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Within the context of divorce a frequently asked question is "how much money is it going to take to get this case settled? Is there a formula, mathematical calculation or rule of thumb which applies? If my many years as a divorce attorney have taught me anything it is the fact that divorce settlements are frequently not the product of monetary considerations or financial spreadsheets alone but are often inextricably tied to the emotions of the parties - emotions such as anger, rejection, humiliation and revenge.

The accuracy of this statement is currently exemplified by the New York divorce case between billionaire John Paulson and his long-standing wife, Jenny Paulson. Both parties are represented by high-profile, experienced divorce attorneys [I have no personal involvement in this case] and public relations firms which are seeking to seize the moral "high ground" for their clients while painting the other side as as an unreasonable and avaricious villain.

Recent news articles have asserted that John Paulson offered his wife of twenty one years and the mother of his two daughters "hundreds of millions in cash" , as well as a split of the marital assets - an offer which Jenny characterized as "humiliating and demeaning." According to sources aligned with John, he offered Jenny hundreds of millions upfront and millions in additional yearly amounts - which would make her "one of the richest women in America. " However, Jenny countered that this proposal is less than the amount of money he has set aside for their children and represents an "allowance" or "gimmick created to control her."

Unquestionably, both parties and counsel have and continue to make statements about the fairness or lack of fairness of the settlement offers made so far. For example, Jenny alleges that during the marriage John set up a secretive web of trusts, worth hundreds of millions of dollars, for the benefit of the children and "Paulson's legal wife" - the benefits of which trusts Jenny loses upon a divorce, in favor of the next “Mrs. Paulson” who already is engaged to John and is now waiting in the wings. For his part, John notes that the unwinding of the trusts demanded by Jenny will cost almost one billion dollars in taxes and thereby deprive the children of their rightful inheritance.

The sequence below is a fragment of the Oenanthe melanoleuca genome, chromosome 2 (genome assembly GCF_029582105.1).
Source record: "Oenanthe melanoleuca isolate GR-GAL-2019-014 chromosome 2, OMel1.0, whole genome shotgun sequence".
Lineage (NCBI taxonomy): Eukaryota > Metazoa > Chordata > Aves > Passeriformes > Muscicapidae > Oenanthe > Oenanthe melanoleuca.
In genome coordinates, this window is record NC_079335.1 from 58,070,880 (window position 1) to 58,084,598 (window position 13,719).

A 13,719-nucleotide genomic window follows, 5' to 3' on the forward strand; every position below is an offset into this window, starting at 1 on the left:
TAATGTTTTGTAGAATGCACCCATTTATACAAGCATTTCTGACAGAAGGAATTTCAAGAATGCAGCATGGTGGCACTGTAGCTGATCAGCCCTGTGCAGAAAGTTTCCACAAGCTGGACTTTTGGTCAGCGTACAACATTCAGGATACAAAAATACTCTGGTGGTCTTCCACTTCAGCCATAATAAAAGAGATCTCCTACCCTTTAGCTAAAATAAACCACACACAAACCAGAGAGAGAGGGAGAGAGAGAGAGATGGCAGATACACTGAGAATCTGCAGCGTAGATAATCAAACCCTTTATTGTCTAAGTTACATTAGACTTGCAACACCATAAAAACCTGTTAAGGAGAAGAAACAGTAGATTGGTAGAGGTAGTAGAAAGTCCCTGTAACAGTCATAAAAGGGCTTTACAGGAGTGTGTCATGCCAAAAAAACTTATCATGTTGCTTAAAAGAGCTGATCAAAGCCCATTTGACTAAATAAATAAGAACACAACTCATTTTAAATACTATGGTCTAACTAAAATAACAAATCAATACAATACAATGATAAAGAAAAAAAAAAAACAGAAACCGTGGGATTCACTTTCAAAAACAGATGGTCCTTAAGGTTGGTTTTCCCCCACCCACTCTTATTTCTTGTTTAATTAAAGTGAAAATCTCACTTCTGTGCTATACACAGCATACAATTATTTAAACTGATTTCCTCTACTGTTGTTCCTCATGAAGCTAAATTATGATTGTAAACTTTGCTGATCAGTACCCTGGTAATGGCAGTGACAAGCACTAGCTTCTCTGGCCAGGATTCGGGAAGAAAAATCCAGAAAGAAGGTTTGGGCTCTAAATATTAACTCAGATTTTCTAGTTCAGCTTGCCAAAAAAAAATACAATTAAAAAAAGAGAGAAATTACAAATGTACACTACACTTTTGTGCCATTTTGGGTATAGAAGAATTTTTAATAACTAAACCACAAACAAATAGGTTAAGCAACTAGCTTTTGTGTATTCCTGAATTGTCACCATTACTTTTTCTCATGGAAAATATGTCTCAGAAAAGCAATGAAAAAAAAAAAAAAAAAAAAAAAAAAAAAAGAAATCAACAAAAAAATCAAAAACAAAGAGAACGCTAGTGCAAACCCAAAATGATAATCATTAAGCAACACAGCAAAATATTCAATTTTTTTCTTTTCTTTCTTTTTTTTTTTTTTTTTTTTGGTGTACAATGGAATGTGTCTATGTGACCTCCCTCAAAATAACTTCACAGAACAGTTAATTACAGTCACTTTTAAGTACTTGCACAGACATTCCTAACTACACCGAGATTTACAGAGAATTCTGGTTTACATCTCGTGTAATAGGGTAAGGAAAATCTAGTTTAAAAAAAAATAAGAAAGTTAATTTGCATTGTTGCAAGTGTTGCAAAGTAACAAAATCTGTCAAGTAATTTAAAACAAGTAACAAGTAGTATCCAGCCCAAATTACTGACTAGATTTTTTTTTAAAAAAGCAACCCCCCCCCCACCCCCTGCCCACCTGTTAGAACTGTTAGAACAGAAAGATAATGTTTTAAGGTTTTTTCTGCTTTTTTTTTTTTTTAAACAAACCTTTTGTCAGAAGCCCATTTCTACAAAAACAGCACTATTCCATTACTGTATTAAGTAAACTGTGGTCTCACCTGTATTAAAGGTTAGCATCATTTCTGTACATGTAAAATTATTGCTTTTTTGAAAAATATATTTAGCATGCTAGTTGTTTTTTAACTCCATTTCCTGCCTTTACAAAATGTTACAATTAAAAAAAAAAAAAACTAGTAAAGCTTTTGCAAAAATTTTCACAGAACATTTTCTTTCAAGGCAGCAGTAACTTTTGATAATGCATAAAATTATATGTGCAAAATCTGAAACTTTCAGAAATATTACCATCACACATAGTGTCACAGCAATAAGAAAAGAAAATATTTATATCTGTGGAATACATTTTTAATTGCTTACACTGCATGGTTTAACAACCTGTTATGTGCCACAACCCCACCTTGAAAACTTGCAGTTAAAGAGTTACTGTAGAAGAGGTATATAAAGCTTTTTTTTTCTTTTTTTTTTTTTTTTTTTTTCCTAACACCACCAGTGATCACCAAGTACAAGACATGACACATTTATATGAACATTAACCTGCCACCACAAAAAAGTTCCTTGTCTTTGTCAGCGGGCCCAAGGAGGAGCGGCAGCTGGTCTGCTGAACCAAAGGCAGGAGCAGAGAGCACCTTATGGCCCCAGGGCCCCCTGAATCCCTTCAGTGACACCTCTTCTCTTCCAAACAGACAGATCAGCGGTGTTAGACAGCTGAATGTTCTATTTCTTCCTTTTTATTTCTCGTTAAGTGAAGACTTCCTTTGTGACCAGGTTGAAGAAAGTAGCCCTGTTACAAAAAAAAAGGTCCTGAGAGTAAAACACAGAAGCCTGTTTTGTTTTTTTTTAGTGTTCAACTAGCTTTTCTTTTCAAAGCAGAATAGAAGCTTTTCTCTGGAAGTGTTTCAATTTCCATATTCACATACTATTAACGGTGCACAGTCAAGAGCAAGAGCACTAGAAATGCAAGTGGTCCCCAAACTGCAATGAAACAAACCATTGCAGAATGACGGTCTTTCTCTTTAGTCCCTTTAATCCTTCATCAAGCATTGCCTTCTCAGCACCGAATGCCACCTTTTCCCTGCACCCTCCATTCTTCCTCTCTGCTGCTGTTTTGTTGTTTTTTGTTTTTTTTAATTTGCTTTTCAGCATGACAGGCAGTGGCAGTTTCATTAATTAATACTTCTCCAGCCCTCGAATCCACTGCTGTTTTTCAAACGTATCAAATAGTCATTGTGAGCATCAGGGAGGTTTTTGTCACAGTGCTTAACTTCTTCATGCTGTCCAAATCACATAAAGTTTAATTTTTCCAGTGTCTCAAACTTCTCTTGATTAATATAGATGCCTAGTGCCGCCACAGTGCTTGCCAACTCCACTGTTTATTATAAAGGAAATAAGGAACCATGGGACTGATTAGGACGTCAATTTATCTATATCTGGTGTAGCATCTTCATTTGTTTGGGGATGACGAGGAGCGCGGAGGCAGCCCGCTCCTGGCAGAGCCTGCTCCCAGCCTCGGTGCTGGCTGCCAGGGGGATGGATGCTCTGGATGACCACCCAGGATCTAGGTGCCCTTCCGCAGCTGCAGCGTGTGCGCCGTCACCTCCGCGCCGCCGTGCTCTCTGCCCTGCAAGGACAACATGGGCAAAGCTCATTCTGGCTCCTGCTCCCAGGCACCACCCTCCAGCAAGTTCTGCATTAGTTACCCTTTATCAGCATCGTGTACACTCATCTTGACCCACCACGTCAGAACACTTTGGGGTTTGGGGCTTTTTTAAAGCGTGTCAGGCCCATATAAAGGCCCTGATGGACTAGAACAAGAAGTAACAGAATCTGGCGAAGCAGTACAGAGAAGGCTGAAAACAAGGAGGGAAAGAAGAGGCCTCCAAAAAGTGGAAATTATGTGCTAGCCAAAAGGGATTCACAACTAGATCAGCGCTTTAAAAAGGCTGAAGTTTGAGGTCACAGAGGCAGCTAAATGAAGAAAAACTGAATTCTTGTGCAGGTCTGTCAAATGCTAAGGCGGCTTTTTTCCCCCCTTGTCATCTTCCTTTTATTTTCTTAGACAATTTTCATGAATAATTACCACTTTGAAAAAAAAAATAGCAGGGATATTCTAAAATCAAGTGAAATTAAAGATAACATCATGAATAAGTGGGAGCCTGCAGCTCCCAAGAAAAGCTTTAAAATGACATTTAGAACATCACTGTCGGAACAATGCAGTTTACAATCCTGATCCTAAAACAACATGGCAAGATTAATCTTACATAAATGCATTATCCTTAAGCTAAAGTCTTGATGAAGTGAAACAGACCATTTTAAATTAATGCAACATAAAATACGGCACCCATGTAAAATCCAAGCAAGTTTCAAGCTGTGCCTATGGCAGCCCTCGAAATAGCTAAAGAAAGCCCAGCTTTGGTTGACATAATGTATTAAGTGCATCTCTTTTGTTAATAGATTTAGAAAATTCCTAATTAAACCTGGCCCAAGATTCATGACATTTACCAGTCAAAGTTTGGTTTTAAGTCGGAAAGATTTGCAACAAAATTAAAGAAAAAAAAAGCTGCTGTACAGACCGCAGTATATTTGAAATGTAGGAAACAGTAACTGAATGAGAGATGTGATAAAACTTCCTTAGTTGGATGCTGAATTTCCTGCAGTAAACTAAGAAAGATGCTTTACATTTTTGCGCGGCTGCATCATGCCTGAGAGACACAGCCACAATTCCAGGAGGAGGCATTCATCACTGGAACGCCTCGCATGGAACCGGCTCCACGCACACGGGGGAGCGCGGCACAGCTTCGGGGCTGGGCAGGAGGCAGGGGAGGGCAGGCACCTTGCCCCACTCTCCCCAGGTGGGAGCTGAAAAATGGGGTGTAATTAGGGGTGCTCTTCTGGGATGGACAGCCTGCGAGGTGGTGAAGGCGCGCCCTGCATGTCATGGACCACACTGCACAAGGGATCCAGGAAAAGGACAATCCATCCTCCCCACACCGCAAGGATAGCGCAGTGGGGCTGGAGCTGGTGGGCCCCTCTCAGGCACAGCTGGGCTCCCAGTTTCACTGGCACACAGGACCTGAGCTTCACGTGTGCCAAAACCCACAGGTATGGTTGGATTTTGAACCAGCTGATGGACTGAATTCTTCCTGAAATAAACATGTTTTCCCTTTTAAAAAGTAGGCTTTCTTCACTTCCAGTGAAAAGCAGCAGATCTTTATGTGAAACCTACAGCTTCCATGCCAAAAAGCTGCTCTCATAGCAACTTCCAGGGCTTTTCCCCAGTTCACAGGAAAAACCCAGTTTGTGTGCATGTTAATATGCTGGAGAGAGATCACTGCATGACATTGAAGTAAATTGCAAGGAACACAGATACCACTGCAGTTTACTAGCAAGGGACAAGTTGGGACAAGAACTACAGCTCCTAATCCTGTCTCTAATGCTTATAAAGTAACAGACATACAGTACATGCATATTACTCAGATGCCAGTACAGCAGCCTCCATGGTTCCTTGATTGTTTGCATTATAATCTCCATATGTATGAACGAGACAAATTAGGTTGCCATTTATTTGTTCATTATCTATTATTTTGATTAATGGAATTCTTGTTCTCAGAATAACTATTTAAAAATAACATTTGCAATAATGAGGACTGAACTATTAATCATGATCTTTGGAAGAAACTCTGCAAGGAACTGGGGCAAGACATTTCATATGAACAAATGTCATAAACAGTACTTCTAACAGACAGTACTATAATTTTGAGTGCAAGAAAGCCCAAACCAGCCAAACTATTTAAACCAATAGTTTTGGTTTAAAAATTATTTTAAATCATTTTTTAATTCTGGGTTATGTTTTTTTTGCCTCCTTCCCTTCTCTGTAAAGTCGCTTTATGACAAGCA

Whatever the correctness of the Paulson's respective legal positions I believe there is a much larger lesson to be learned from this case by all of those people who are about to begin, have started or are in the middle of a divorce case. Make sure that you do not publicly embarrass, humiliate, demean or denigrate your soon to be ex-spouse. There is a high price to be paid for such behavior and sometimes it is a price that is incapable of payment in simple dollars and cents - even millions of them.

Returning to the Paulson case for a moment, according to Jenny, in October of 2021 she found out that her billionaire hubby had filed for divorce and run off with a woman half his age by reading about it in Page Six of the NY Post. In Jenny's own words this astonishing discovery left her "blind-sided and devastated." Shortly thereafter, John and his thirty three year old fitness influencer, Alina de Almeida, moved into one of John's apartments together. Since then they have been constantly seen and photographed together at various high profile parties/media events and recently announced their engagement and mutual desire to have children.

When Jenny declares that she feels demeaned, humiliated and disrespected she is not simply talking about the amount of money offered by John in his settlement offers. Rather it is the totality of the things that she has been publicly forced to endure since his divorce filing. In this regard, I would reprise one of the stories from my book "An Elephant Doesn't Marry A Giraffe- Everything I Learned As A Divorce Attorney." Once, a divorce attorney was going over the list of demands with a client made by the man's wife. "Oh and she wants you to rot in hell for all eternity. But I think that's negotiable." In some cases rotting in hell for all eternity is not negotiable, as Mr. Paulson and other divorcing spouses are finding out.

Finally, it is important to note that the significance of this fundamental point is not limited to those cases involving the rich and famous. Even in those cases where the parties are not dividing millions of dollars but much more modest assets, the misconduct, denigration and mean-spirited antics of one of the spouses will still represent a negative if not overwhelming obstacle to the amicable resolution of a divorce case, thereby driving up the cost of legal fees and expenses for everyone and prolonging the agony of an already difficult life circumstance. Caveat Client ! Your conduct matters.


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